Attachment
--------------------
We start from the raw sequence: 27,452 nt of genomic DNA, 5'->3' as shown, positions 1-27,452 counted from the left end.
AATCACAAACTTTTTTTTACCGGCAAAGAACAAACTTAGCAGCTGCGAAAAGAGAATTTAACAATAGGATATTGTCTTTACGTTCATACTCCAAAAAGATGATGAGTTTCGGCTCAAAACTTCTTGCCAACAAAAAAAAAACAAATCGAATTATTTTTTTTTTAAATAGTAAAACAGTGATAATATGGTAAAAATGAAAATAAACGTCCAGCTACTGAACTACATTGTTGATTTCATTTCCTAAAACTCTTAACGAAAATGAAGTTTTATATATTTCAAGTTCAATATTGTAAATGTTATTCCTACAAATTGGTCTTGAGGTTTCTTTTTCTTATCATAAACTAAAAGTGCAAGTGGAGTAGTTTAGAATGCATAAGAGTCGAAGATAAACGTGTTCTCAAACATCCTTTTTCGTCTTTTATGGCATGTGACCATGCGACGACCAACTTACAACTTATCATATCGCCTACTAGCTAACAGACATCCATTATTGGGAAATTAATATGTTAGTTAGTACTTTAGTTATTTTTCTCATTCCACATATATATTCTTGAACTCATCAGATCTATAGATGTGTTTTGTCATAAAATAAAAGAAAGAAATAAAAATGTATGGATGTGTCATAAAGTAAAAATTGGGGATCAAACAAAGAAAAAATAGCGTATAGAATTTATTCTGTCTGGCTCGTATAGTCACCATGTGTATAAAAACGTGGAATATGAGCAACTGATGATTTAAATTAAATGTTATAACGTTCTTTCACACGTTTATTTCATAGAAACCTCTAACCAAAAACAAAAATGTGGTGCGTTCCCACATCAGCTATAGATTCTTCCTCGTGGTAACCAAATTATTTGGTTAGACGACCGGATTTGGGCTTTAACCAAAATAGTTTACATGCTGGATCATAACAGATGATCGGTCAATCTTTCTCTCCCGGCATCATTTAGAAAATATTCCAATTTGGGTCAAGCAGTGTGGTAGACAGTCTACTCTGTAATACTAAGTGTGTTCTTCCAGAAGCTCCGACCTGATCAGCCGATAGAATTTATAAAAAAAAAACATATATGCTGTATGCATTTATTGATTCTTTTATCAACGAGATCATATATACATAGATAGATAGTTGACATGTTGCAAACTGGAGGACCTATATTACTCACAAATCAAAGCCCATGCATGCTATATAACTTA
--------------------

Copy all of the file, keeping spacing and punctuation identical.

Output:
We start from the raw sequence: 27,452 nt of genomic DNA, 5'->3' as shown, positions 1-27,452 counted from the left end.
AATCACAAACTTTTTTTTACCGGCAAAGAACAAACTTAGCAGCTGCGAAAAGAGAATTTAACAATAGGATATTGTCTTTACGTTCATACTCCAAAAAGATGATGAGTTTCGGCTCAAAACTTCTTGCCAACAAAAAAAAAACAAATCGAATTATTTTTTTTTTAAATAGTAAAACAGTGATAATATGGTAAAAATGAAAATAAACGTCCAGCTACTGAACTACATTGTTGATTTCATTTCCTAAAACTCTTAACGAAAATGAAGTTTTATATATTTCAAGTTCAATATTGTAAATGTTATTCCTACAAATTGGTCTTGAGGTTTCTTTTTCTTATCATAAACTAAAAGTGCAAGTGGAGTAGTTTAGAATGCATAAGAGTCGAAGATAAACGTGTTCTCAAACATCCTTTTTCGTCTTTTATGGCATGTGACCATGCGACGACCAACTTACAACTTATCATATCGCCTACTAGCTAACAGACATCCATTATTGGGAAATTAATATGTTAGTTAGTACTTTAGTTATTTTTCTCATTCCACATATATATTCTTGAACTCATCAGATCTATAGATGTGTTTTGTCATAAAATAAAAGAAAGAAATAAAAATGTATGGATGTGTCATAAAGTAAAAATTGGGGATCAAACAAAGAAAAAATAGCGTATAGAATTTATTCTGTCTGGCTCGTATAGTCACCATGTGTATAAAAACGTGGAATATGAGCAACTGATGATTTAAATTAAATGTTATAACGTTCTTTCACACGTTTATTTCATAGAAACCTCTAACCAAAAACAAAAATGTGGTGCGTTCCCACATCAGCTATAGATTCTTCCTCGTGGTAACCAAATTATTTGGTTAGACGACCGGATTTGGGCTTTAACCAAAATAGTTTACATGCTGGATCATAACAGATGATCGGTCAATCTTTCTCTCCCGGCATCATTTAGAAAATATTCCAATTTGGGTCAAGCAGTGTGGTAGACAGTCTACTCTGTAATACTAAGTGTGTTCTTCCAGAAGCTCCGACCTGATCAGCCGATAGAATTTATAAAAAAAAAACATATATGCTGTATGCATTTATTGATTCTTTTATCAACGAGATCATATATACATAGATAGATAGTTGACATGTTGCAAACTGGAGGACCTATATTACTCACAAATCAAAGCCCATGCATGCTATATAACTTA